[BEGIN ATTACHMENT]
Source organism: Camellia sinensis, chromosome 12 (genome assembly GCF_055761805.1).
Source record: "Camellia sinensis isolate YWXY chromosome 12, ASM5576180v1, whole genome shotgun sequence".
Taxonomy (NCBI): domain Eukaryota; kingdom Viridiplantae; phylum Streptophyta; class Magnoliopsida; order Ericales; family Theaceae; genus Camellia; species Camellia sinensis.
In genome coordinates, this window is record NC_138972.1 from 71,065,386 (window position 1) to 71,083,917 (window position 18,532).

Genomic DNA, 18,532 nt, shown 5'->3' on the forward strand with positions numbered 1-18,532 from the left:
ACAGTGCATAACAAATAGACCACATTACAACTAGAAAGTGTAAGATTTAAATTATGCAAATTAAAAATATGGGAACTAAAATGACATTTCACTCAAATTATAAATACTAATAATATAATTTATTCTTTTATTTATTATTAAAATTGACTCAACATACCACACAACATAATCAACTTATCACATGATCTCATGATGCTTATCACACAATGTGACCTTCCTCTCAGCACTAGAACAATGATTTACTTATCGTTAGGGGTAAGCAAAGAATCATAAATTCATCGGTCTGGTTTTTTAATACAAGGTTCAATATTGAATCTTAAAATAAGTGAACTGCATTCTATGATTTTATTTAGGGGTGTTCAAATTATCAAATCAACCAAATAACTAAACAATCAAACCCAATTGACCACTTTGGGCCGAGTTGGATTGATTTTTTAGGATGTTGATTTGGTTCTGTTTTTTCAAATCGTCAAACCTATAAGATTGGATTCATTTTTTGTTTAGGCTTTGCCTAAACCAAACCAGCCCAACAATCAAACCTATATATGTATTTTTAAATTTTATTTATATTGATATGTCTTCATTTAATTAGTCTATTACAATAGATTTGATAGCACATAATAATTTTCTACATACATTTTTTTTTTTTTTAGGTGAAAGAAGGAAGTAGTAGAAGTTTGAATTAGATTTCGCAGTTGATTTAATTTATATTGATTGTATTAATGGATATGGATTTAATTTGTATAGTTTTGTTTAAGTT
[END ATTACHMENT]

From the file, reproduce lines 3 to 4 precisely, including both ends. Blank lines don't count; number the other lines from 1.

Taxonomy (NCBI): domain Eukaryota; kingdom Viridiplantae; phylum Streptophyta; class Magnoliopsida; order Ericales; family Theaceae; genus Camellia; species Camellia sinensis.
In genome coordinates, this window is record NC_138972.1 from 71,065,386 (window position 1) to 71,083,917 (window position 18,532).